Speaking at the XRSpace global announcement event, former HTC head Peter Chou explained that he believes smartphones are limited in the way the devices allow humans to interact with one another. Emojis, pictures, text and even video aren’t enough to capture how we truly feel. So Chou set out to create a social reality where people can interact physically and virtually, in a way that is more similar to normal human interactions.
Chou also touched on the problems with VR in general, claiming that most regular consumers haven’t tried VR due to the many barriers that are preventing widespread adoption. He believes that people think the technology is gimmicky, complicated and that the perception is that VR is only relevant to gamers and B2B applications.
The best business VR headset 2020
XRSpace hopes to solve these issues by making VR a more day-to-day experience, much like how we use our phones. With this in mind, the $599 XRSpace Mova VR headset (about £480/AU$890) was designed to be small, light and powerful with a Qualcomm Snapdragon 845 inside.
It has a refresh rate of 90Hz to help reduce dizziness and users can use their hands to navigate, a rare occurrence in the VR space. With no controller necessary, the XRSpace Mova headset lets users virtually handshake, high-five and play basketball. It picks up the same types of hand gestures you’d use in the real world, so should be very intuitive.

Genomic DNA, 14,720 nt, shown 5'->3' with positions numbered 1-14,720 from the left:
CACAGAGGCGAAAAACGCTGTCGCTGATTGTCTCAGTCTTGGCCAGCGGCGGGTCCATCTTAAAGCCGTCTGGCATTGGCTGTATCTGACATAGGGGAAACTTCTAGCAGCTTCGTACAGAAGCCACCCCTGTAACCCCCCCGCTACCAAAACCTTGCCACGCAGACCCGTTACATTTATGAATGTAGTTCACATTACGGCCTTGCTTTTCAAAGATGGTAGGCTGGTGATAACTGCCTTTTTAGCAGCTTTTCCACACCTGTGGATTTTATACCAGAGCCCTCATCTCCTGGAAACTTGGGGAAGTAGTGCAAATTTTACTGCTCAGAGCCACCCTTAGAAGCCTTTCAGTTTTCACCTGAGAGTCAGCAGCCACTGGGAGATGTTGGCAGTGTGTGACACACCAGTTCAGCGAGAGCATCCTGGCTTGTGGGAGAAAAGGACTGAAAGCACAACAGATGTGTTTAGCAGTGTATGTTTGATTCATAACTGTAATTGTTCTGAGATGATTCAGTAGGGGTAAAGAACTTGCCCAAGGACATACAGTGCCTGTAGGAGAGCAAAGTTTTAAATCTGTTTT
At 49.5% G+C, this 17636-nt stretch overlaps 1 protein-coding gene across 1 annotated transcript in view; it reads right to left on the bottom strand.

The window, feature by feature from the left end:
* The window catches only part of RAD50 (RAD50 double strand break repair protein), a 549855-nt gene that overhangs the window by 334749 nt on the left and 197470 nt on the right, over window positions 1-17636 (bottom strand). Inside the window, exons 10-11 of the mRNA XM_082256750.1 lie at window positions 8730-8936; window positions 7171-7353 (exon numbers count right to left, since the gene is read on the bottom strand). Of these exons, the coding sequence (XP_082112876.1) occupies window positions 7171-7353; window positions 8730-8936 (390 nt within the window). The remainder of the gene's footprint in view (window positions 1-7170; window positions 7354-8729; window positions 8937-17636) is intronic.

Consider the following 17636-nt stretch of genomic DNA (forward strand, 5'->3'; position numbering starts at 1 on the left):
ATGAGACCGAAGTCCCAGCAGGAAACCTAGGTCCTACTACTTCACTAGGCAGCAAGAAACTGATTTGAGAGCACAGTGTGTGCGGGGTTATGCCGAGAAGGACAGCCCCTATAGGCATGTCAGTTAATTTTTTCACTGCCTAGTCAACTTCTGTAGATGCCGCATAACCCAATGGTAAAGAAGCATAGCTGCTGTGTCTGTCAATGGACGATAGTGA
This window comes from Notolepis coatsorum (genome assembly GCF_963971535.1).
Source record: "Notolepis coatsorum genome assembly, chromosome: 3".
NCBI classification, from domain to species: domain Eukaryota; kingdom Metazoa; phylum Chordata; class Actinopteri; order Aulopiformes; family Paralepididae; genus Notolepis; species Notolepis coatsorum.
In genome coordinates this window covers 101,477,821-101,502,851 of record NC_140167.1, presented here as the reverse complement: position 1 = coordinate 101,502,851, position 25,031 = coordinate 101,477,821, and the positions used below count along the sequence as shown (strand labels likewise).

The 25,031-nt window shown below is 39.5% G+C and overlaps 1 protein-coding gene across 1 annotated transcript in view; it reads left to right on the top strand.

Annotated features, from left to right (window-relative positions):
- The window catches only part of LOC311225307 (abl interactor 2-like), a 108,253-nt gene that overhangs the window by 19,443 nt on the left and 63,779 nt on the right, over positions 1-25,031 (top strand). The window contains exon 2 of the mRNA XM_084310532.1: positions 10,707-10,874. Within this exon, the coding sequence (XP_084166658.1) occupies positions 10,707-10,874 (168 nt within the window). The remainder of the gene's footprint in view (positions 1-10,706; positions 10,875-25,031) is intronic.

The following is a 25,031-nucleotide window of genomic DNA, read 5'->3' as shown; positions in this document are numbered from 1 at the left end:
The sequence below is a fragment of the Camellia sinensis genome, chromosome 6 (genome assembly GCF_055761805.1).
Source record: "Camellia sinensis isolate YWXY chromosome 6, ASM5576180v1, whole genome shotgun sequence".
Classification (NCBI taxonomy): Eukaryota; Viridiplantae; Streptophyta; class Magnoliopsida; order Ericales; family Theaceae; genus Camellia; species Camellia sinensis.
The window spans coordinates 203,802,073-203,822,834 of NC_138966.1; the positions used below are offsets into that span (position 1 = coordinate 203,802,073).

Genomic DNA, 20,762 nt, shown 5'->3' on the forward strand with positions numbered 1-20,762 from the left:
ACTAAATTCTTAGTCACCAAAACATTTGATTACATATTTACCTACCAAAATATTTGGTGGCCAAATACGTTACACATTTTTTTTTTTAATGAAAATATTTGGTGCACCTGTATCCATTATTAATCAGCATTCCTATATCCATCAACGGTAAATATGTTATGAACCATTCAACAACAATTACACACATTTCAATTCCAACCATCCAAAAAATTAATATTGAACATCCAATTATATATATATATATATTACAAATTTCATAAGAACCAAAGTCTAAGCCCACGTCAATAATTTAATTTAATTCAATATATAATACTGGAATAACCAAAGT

A virtual playground
XRSpace Manova(Image credit: XRSpace)
Taking a page from the film Ready Player One, Mova will also support an exclusive virtual world that reminds us of Sony’s failed social experiment, PlayStation Home. The space known as ‘Manova’ will feature all sorts of public and private locations for users to explore, such as a cinema where you can watch films. There will also be fitness classes, a place to meet friends and plenty of commercial opportunities for companies to take advantage of, such as Rovia's Angry Birds VR game.
In Manova, consumers will embody virtual avatars, which can be made by simply taking a selfie. You can then customize your avatar's appearance, although they’re not exactly the most original-looking design we’ve seen.
Noticeably, we never saw a live demonstration of the headset in action. Instead, the audience was treated to a number of videos that merely seemed like concept trailers and a lot of grand promises. Of course, that doesn’t mean that the XRSpace headset won’t deliver when it launches in the third quarter of 2020, but it’s best to remain skeptical for now.